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Trump administration likely to challenge Obamacare, Medicaid expansion, experts say

Donald Trump and other Republicans have repeatedly vowed to repeal President Obama’s health care law since it was passed six years ago.
Donald Trump and other Republicans have repeatedly vowed to repeal President Obama’s health care law since it was passed six years ago.
Composite photo; Paul Sancya and Evan Vucci, Associated Press photos

SALT LAKE CITY — Late Tuesday night, as Republican presidential nominee Donald Trump closed in on a stunning win over Democratic nominee Hillary Clinton, Salt Lake City resident Elicia Lytle opened her computer and posted on a Facebook group for Type 1 diabetics.

“Is anyone else nervous about Donald Trump winning the presidency because of the Obamacare health care regulations?” she asked.

Lytle, 30, has Type 1 diabetes. The small-business owner and mother of two credits the Affordable Care Act with helping her get coverage that makes it possible for her to afford prescriptions that run at least $1,000 a month despite her pre-existing condition.

“There are changes that need to be made (to the law),” Lytle said, the day after the election. “But there’s good things with that that I’m just hoping he doesn’t get rid of.”

Trump and other Republicans have repeatedly vowed to repeal President Barack Obama’s health care law since it was passed six years ago.

Experts say that a Trump administration, backed by a GOP-controlled Congress, has a good chance of doing that.

Jason Stevenson of the Utah Health Policy Project assured consumers that those who purchase plans this year will see them honored for the coming year.

"Because these insurance contracts are already out there, they can't nullify them very easily," Stevenson said.

But Stevenson also acknowledged that significant changes are likely in store for the Affordable Care Act, even if it’s not entirely clear what Republicans will replace it with.

In June, Trump put forth a short health care proposal that includes repealing Obamacare, eliminating the requirement to have health insurance and allowing the sale of health insurance across state lines.

House Speaker Paul Ryan has proposed a plan of his own that also removes the individual mandate but keeps popular Obamacare tenets such as allowing dependents to stay on their parents’ plans until age 26 and not allowing insurers to deny people coverage for pre-existing conditions.

However, Stevenson said he is concerned that Ryan's plan creates a strict one-time open enrollment period that doesn’t guarantee that those with pre-existing conditions won't be discriminated against if they lose their insurance halfway through the year.

Stevenson called these "trap doors."

"They can't be denied coverage, " he said. "But they can be priced out."

Stevenson also raised concerns about Ryan's plan to bring back high-risk pools for the very sick.

A high-risk pool “has never been sustainable,” he said, and is “bringing us back to the pre-Affordable Care Act world where the sick people are in one insurance that’s increasingly expensive, and the healthy people have options of insurance that are cheaper because the sick people aren’t there.”

The shaky future of the Affordable Care Act also throws into question one of the most contentious issues in the Utah Legislature: Medicaid expansion.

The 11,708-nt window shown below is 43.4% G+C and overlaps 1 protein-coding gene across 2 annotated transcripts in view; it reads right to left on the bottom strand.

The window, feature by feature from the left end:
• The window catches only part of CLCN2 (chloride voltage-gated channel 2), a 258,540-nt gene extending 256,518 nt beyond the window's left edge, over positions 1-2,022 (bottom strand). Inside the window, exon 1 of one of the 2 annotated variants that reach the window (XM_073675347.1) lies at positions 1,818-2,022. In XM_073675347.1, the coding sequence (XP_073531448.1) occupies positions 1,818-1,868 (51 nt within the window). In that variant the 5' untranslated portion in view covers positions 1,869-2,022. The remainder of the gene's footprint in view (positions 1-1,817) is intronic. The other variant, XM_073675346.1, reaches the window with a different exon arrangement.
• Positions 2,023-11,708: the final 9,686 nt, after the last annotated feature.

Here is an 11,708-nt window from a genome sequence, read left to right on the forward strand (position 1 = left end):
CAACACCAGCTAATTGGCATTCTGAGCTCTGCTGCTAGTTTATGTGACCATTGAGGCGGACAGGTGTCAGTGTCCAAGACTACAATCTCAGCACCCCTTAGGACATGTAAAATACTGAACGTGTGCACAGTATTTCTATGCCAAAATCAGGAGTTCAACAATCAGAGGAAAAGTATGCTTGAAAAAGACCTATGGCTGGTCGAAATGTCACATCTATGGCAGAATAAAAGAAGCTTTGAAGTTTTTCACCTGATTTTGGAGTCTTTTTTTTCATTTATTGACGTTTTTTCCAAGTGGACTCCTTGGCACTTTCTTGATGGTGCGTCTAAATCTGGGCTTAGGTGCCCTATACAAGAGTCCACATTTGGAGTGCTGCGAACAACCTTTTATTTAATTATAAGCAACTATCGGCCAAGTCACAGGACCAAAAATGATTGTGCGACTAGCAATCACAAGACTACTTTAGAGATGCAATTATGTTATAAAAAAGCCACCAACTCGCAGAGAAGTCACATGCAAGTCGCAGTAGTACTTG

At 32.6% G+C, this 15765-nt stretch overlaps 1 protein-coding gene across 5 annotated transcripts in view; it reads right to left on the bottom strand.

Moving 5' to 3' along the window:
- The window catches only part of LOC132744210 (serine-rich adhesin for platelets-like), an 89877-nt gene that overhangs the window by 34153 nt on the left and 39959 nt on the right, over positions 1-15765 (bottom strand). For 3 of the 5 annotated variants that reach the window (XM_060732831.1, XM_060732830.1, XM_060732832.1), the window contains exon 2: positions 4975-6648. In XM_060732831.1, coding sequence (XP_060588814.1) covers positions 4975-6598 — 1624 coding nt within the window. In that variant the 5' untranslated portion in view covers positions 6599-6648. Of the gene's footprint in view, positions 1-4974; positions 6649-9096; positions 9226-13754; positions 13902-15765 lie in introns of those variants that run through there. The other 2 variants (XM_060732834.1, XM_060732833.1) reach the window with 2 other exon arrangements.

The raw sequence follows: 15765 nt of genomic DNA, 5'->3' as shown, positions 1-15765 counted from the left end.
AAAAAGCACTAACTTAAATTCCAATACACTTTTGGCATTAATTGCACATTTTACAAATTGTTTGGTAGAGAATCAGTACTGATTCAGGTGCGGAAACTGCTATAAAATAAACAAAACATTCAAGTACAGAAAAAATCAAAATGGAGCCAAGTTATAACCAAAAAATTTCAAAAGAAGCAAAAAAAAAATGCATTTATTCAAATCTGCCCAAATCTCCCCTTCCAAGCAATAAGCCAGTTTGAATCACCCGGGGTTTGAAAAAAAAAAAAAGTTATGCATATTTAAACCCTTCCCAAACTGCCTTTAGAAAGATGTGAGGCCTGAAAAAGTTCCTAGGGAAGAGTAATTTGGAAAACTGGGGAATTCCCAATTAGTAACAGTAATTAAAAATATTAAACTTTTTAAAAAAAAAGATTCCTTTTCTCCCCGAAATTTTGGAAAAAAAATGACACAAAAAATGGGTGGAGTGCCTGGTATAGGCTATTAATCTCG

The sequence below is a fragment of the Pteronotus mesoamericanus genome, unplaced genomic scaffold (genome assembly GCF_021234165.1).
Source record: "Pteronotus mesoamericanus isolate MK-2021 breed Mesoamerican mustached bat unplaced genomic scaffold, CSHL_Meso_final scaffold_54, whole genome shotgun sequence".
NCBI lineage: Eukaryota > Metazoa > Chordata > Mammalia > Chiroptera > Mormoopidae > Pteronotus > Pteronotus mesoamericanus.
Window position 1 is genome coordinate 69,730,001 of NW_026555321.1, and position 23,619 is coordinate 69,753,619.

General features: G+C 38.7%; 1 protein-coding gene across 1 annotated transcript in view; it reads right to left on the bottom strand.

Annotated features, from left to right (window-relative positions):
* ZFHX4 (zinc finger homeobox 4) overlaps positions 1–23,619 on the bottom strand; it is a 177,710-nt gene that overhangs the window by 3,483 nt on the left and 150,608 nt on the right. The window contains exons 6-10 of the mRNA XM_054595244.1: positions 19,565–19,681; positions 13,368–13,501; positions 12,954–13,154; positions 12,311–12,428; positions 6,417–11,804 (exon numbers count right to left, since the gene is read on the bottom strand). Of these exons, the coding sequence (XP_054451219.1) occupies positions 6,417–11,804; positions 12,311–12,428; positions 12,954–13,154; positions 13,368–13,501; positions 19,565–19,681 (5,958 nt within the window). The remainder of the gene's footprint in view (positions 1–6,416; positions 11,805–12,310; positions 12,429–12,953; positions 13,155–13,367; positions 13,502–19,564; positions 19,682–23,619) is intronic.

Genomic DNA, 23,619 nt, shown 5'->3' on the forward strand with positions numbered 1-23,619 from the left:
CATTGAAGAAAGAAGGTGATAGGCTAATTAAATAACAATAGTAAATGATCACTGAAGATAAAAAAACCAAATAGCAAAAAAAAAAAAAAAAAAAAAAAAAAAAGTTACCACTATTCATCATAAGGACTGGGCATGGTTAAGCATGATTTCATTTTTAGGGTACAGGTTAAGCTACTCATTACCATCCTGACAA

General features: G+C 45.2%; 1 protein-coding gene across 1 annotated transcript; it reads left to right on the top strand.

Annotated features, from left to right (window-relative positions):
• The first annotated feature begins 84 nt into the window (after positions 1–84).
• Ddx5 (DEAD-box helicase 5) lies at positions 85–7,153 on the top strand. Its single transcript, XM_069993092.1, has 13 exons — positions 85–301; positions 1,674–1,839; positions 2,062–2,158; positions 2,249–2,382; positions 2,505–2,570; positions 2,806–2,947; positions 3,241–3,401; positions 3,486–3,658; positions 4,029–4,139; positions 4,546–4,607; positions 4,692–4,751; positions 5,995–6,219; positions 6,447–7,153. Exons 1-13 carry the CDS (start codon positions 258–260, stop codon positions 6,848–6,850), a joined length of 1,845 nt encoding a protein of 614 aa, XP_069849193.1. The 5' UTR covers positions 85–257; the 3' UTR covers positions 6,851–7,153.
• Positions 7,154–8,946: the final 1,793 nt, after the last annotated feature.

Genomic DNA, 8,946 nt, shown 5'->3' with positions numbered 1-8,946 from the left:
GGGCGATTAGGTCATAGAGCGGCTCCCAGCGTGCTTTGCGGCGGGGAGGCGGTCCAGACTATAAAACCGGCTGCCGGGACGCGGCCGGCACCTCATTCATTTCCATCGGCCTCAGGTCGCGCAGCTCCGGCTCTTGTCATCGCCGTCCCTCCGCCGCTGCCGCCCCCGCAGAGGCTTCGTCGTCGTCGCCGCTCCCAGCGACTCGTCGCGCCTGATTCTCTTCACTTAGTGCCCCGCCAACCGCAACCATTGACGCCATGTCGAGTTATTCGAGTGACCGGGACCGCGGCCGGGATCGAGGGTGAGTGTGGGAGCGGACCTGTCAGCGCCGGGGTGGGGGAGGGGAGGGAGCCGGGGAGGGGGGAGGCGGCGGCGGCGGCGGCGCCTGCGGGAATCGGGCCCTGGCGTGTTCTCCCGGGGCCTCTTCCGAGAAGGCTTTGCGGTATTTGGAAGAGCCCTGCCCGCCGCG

House Majority Leader Rep. Jim Dunnigan, R-Taylorsville, said it was too early to know how the political shakeup will affect Medicaid expansion in Utah.

The Legislature approved a small-scale expansion in the last legislative session that is currently under review by the federal government.

Dunnigan said the new secretary of health and human services, appointed by Trump, will have “a lot of latitude” when it comes to the Affordable Care Act.

“How they use that, I don’t know,” Dunnigan said. “I don’t even know if (Trump) knows.”

A spokesman for the Centers for Medicare and Medicaid Services in Denver said the office would not discuss the status of Medicaid expansion waivers until they reached a final decision.

Stevenson said he believes the issue of Medicaid expansion in Utah is "probably off the table.”

“I don’t think we’re going to have that discussion here in Utah again,” he said.

When it comes to drug pricing, a major driver of health care costs, experts said they're more hopeful.

Erin Fox, director of drug information at University of Utah Health Care, said specifics are few and far between.

However, Fox said she is encouraged by several bipartisan bills focusing on getting drugs — particularly generics — approved more quickly, including one sponsored by Sen. Mike Lee, R-Utah.

“Especially for the GOP platform of business and pro-competition, this seems to fall right in line with that," she said. "Something like this could go a long way toward getting more generics approved, adding that competition and then hopefully lowering drug prices.”

However, Fox criticized some of the ideas Trump has proposed, including one allowing Americans to import cheaper drugs from abroad.

Countries like Canada, which has a smaller population than California, are dealing with drug shortages themselves, she said.

“A GlaxoSmithKline product in the U.S. can cost four times, five times, 10 times more in Canada, so GlaxoSmithKline would not have any incentive at all to increase production, because they don’t want their product to be purchased in the U.S. at a lower price,” Fox said. “We’re footing the bill on that because we don’t have a single-payer driver.”

Repealing the law may also be challenging due to the approximately 20 million people who received insurance for the first time under the law, she said.

Repealing Obamacare is "going to be stickier, I think, than just saying it," Fox added.